Even the Appearance of Setting an Employee up for Failure can be Costly in Litigation

In lawsuits, the facts matter.  Sierra High School employed Patti Hartman as its assistant principal.  Dr. Griffen was the principal and Hartman’s direct supervisor.  On November 4, 2014, Hartman suffered some injuries requiring her to miss work intermittently in November of 2014 and January 2015.

On January 14, 2015, Dr. Griffen met with her to discuss his intent to place her on a “Growth Improvement Plan.”  She was ultimately placed on that Plan on February 9, 2015.  It was during the February 9, 2015, meeting that Hartman said she would “formally” apply for leave under the Family and Medical Leave Act, which she did.  She applied for and was granted FMLA leave from February 11 through April 9, 2015.  However, because she ran out of paid leave, she returned to work early, on March 20, 2015.

On May 1, 2015, the school notified Hartman that it would not be renewing her contract for the upcoming school year.  Hartman sued for FMLA retaliation.  The school moved for summary judgment in its favor trying to avoid a trial.

The court’s decision initially focused on whether Hartman could prove a “causal connection” between her “protected activity” of taking FMLA and the school’s decision not to renew her contract.  Proximity is always a consideration.  In this case, the time period was close – likely not more than six weeks.  The court found that such a time span supported a “causal connection.”  With that, the school was required to, and did, present evidence of a legitimate reason for its decision – Hartman’s failure to perform her duties, unrelated to her leave.

Thus, as is always the case in questions of retaliation, the court is left to determine if the employee has evidence of “pretext” such that the case should be presented to a jury for resolution.  It is important to understand that, at this juncture, the court views the evidence in a light most favorable to the employee because the court is only determining whether the case presents genuine issues of facts for a jury to decide.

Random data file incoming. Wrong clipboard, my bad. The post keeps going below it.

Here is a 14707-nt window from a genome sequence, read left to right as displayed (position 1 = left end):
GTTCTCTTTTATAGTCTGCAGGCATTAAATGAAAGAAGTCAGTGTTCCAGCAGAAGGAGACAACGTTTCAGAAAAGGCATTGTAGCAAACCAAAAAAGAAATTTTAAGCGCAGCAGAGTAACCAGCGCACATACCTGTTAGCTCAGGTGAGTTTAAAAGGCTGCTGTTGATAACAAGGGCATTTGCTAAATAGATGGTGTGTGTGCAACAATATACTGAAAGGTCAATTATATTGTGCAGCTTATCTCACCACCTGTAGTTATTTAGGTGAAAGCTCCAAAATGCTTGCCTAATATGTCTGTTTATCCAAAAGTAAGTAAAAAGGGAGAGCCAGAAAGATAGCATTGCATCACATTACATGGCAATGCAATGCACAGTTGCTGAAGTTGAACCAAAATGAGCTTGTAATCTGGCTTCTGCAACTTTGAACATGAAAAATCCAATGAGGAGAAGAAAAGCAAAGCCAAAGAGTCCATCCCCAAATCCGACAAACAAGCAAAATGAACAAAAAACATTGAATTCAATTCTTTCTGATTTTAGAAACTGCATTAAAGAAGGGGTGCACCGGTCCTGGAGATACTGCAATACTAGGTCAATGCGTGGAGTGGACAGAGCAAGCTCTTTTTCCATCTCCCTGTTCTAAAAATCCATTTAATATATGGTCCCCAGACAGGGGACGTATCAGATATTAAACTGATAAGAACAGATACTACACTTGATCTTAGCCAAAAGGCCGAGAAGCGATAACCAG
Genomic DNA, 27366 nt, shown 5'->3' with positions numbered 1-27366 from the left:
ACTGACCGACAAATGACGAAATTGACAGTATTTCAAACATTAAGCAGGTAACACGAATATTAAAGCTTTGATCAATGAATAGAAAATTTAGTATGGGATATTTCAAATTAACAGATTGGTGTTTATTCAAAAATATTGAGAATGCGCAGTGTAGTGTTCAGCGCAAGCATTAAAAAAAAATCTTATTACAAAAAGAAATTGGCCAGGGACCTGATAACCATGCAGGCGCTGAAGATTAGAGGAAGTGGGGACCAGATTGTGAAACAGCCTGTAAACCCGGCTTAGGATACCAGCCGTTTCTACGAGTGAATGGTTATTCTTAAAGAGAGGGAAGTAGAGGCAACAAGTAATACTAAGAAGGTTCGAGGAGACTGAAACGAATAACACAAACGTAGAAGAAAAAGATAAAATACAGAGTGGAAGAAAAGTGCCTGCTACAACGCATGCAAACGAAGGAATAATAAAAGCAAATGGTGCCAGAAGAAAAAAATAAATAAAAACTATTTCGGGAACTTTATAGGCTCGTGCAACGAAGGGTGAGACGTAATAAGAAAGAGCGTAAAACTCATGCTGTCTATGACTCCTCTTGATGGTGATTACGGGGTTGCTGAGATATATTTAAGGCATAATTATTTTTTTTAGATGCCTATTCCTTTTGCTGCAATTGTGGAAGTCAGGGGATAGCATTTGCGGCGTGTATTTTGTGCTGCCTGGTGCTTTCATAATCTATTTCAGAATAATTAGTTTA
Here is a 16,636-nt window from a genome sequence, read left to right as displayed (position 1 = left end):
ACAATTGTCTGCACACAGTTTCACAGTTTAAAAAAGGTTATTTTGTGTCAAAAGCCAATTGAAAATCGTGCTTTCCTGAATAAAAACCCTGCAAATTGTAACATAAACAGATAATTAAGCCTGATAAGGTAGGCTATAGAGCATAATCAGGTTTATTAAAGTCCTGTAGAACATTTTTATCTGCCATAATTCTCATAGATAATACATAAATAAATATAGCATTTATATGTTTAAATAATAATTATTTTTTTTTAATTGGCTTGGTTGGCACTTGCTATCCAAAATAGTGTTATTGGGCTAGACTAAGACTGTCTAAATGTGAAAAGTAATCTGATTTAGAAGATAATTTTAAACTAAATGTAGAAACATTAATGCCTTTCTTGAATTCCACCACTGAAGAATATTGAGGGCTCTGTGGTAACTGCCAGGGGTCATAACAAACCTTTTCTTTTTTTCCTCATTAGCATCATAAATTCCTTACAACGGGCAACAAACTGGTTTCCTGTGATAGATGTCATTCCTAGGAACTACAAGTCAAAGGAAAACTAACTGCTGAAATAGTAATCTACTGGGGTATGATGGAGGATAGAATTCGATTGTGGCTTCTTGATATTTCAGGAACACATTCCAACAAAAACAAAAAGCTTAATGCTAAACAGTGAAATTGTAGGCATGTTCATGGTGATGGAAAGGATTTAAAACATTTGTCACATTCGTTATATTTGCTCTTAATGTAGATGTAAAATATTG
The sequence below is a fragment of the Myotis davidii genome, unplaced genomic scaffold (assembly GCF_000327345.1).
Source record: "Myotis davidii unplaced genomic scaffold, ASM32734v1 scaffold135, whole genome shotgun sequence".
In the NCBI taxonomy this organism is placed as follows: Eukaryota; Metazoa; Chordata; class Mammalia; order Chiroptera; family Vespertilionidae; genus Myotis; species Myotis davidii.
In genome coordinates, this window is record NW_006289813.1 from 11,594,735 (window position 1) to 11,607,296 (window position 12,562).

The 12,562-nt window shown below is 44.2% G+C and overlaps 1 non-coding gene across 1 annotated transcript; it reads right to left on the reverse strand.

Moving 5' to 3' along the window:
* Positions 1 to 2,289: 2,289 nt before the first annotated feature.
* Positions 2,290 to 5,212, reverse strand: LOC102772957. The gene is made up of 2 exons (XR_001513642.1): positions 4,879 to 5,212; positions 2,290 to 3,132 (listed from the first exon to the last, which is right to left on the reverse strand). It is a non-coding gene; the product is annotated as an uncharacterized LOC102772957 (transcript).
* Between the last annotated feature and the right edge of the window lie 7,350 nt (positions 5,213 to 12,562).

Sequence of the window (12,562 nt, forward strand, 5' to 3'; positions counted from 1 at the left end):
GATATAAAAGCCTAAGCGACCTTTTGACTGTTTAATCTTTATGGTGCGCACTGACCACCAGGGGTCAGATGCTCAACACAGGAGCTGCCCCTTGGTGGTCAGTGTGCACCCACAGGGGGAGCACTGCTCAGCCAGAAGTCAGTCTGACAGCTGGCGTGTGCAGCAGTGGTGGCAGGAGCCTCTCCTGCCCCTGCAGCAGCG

The school maintained it gave Hartman the Growth Improvement Plan and that, when Hartman failed to meet the criteria therein, it gave her the notice of non-renewal of her contract.

However, Hartman presented a different picture – an employer who gave her a Growth Improvement Plan designed for her failure.  She presented evidence that school personnel in early April had already determined she was going to fail, well before the end of the Plan.  She also presented evidence that some of the projects in the Plan required time that could not have been expended due to her FMLA leave time, again ensuring her failure.  In sum, Hartman presented evidence from which a jury could conclude that the Growth Improvement Plan was but a pretext for retaliation.

After reviewing the evidence, the court ordered this case to a jury for a resolution as to whether Hartman was legitimately terminated for not meeting expectations or whether the school was in fact retaliating against her for her use of FMLA and, perhaps, using the Growth Improvement Plan as the vehicle to make it look legitimate.

There is a lesson to be learned.  Most employers will use some type of written documentation to communicate expectations to an employee when the end may be near.  You may call it a Growth Improvement Plan, a Performance Improvement Plan, or a Final Warning Letter.  The title is unimportant.  What is important is to ensure that the communication of work expectations is clear and achievable.  At the trial of Hartmann’s case, the school will be charged with defending each and every expectation it wrote in that Growth Improvement Plan.  Was it reasonable?  Was it achievable?  Should it have been altered (in scope or timeline) once Hartmann took FMLA leave?  As you may be now or in the future in a similar situation, these are questions you should ask.  Are the expectations clearly communicated and are they achievable?  If not, you should reconsider them.

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